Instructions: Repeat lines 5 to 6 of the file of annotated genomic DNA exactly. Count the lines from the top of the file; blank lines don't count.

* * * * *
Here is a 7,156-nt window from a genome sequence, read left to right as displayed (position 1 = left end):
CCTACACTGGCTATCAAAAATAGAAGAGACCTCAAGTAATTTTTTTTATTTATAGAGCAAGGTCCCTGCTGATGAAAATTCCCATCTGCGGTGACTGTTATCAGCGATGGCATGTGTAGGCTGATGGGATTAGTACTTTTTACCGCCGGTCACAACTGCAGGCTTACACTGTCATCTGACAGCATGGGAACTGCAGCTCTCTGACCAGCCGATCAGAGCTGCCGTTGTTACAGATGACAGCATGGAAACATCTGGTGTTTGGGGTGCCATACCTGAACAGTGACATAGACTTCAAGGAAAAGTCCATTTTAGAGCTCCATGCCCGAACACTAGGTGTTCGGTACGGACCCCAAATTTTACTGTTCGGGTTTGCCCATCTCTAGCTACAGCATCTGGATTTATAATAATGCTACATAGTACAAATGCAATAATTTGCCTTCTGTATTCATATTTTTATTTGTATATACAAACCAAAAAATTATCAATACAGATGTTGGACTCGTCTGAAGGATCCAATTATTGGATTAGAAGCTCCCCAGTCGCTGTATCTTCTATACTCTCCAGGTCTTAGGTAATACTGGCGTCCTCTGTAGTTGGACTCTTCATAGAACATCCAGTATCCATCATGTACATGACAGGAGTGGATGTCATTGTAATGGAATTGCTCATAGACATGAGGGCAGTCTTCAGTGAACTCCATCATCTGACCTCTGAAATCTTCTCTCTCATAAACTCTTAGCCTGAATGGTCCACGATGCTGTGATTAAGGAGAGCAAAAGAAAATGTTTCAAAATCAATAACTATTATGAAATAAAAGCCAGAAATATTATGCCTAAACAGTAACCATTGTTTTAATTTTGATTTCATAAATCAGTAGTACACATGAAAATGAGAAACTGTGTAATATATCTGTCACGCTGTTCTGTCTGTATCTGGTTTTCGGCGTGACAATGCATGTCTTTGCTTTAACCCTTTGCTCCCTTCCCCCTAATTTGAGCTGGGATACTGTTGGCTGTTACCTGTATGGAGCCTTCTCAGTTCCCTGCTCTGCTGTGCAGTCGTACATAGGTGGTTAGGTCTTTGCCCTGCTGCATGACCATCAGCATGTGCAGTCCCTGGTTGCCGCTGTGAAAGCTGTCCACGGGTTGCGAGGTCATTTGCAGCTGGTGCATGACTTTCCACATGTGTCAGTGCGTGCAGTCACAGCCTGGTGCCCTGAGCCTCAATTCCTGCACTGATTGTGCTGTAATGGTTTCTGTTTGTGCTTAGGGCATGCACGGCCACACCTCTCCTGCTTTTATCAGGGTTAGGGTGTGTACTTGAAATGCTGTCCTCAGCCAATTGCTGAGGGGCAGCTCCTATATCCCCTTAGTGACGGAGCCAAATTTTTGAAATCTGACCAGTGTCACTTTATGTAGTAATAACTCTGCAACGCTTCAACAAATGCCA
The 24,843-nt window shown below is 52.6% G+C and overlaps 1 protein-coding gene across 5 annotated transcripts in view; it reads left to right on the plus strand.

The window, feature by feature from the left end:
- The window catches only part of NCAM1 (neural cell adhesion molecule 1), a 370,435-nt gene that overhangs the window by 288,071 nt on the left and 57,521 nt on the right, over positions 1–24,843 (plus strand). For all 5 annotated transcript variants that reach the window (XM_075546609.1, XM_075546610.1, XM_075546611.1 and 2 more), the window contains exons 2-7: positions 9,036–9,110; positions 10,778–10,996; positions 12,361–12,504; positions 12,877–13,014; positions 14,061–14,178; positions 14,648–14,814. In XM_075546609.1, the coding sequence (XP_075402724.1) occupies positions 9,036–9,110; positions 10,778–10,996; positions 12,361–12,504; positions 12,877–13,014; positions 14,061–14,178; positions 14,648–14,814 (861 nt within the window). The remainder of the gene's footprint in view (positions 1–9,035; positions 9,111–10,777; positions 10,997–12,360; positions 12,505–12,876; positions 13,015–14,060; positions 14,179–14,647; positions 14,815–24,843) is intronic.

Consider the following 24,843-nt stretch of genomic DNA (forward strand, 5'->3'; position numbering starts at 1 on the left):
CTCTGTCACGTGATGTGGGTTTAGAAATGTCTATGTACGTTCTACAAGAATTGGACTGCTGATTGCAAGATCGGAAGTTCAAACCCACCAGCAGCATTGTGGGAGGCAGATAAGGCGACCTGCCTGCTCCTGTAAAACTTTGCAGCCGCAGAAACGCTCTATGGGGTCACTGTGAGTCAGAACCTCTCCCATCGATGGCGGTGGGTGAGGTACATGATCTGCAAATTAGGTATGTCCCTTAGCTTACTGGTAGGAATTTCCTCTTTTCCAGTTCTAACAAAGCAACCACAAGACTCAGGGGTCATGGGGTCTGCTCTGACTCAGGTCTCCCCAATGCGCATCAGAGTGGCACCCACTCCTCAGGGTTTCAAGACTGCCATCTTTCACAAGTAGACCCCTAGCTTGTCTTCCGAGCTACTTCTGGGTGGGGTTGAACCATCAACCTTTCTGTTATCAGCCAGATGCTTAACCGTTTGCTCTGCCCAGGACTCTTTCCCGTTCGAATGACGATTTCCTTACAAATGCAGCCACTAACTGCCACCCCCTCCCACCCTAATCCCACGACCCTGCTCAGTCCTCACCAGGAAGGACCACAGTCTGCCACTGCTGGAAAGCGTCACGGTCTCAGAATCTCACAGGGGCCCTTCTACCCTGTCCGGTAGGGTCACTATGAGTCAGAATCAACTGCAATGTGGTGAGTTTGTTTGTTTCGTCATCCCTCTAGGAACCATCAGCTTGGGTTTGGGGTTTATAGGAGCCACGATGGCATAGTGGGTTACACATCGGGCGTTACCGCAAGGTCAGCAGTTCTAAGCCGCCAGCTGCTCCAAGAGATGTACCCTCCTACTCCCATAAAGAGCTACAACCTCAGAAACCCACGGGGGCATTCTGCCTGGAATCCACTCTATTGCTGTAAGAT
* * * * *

- The window catches only part of NCAM1 (neural cell adhesion molecule 1), a 370,435-nt gene that overhangs the window by 288,071 nt on the left and 57,521 nt on the right, over positions 1–24,843 (plus strand). For all 5 annotated transcript variants that reach the window (XM_075546609.1, XM_075546610.1, XM_075546611.1 and 2 more), the window contains exons 2-7: positions 9,036–9,110; positions 10,778–10,996; positions 12,361–12,504; positions 12,877–13,014; positions 14,061–14,178; positions 14,648–14,814. In XM_075546609.1, the coding sequence (XP_075402724.1) occupies positions 9,036–9,110; positions 10,778–10,996; positions 12,361–12,504; positions 12,877–13,014; positions 14,061–14,178; positions 14,648–14,814 (861 nt within the window). The remainder of the gene's footprint in view (positions 1–9,035; positions 9,111–10,777; positions 10,997–12,360; positions 12,505–12,876; positions 13,015–14,060; positions 14,179–14,647; positions 14,815–24,843) is intronic.

Consider the following 24,843-nt stretch of genomic DNA (forward strand, 5'->3'; position numbering starts at 1 on the left):